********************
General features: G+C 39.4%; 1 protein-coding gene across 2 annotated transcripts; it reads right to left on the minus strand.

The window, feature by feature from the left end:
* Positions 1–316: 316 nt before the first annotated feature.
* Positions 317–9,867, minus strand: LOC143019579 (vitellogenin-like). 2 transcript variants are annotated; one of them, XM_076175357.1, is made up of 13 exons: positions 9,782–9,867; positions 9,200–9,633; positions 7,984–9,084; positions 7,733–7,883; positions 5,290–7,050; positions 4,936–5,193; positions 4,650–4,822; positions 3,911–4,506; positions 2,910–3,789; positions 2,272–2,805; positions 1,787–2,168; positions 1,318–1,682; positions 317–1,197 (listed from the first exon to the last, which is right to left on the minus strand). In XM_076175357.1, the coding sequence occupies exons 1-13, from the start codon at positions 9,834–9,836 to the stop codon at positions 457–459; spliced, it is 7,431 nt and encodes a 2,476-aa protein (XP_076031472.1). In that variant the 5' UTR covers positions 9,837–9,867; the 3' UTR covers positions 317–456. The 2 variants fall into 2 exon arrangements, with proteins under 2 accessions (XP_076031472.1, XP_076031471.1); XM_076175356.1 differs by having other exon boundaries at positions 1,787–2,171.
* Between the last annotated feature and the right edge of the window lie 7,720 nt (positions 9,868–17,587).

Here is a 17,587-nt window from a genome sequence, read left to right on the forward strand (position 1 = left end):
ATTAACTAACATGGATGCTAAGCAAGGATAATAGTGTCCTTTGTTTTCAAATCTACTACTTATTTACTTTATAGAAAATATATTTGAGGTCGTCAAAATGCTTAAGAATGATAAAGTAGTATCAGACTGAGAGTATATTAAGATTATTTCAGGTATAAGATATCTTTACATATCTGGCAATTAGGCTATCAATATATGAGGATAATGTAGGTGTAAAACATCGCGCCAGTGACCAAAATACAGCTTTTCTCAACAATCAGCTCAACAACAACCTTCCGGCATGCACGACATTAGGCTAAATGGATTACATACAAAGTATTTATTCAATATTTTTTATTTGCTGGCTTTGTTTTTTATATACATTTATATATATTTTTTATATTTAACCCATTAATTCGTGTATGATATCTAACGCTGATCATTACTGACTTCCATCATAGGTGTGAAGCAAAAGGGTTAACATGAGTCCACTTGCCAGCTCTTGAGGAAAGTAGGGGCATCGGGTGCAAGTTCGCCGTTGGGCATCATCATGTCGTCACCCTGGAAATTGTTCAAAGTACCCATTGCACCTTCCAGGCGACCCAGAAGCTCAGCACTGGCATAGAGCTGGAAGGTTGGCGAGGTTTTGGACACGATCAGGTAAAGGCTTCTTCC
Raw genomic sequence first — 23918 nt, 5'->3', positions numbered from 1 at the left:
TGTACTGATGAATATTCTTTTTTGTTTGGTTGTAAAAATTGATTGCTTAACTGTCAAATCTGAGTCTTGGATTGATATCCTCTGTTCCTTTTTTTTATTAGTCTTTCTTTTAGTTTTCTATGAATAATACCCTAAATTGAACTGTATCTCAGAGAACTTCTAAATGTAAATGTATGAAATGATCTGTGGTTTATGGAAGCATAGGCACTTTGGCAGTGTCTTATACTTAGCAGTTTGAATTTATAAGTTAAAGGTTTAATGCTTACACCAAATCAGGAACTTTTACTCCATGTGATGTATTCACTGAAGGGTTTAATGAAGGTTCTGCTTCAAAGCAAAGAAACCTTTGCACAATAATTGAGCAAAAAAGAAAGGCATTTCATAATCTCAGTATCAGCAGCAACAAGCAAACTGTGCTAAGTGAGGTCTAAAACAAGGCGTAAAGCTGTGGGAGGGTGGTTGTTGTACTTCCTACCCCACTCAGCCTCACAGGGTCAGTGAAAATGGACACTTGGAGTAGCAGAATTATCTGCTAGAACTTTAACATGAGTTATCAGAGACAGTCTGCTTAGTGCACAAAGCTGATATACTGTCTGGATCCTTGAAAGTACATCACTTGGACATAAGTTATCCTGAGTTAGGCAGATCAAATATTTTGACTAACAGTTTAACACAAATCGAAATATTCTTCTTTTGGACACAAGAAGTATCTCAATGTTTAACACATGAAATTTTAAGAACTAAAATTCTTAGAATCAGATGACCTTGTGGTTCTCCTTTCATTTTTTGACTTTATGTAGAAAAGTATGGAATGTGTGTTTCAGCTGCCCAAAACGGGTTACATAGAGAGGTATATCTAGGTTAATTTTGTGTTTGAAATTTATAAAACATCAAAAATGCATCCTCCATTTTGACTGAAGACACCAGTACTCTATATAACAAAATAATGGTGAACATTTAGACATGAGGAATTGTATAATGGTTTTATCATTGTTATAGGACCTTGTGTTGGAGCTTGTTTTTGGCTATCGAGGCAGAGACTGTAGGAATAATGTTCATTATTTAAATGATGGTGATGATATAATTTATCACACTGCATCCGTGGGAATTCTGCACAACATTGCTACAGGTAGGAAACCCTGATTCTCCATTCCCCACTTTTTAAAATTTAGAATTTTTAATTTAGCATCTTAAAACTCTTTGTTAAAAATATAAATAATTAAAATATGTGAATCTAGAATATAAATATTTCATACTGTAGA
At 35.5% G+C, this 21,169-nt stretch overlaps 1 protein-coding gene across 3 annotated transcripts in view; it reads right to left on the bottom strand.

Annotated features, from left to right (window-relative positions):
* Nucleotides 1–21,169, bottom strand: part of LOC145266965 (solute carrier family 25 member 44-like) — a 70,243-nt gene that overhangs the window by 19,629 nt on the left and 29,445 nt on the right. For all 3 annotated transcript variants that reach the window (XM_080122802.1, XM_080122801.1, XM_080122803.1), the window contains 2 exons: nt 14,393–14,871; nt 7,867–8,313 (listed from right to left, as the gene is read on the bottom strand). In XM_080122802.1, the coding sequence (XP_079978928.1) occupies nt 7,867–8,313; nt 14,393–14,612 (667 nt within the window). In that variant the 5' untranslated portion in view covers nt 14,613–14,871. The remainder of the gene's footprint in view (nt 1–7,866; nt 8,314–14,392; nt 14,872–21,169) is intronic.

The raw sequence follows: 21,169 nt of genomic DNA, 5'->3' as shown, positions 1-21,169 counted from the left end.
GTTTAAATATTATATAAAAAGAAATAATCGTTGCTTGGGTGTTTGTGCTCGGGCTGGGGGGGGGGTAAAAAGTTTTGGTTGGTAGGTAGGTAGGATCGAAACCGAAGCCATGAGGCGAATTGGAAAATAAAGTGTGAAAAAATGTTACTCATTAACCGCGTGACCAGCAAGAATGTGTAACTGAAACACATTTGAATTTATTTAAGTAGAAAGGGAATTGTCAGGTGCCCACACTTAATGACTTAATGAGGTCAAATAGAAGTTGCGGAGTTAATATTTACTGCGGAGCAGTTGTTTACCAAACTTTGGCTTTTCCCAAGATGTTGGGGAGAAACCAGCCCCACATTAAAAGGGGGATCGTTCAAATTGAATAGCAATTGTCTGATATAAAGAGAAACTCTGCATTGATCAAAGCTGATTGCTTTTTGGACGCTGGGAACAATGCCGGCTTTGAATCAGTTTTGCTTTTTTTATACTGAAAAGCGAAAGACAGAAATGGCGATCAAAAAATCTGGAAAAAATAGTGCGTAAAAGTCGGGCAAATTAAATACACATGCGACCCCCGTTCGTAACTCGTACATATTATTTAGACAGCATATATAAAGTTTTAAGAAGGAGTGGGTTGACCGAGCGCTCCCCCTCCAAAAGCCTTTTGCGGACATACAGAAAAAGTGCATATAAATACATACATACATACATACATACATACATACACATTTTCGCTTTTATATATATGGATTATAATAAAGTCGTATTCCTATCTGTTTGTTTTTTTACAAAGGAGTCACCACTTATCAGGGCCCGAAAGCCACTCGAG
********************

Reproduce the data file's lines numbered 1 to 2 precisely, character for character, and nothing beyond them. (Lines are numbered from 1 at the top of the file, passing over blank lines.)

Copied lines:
General features: G+C 39.4%; 1 protein-coding gene across 2 annotated transcripts; it reads right to left on the minus strand.

The window, feature by feature from the left end: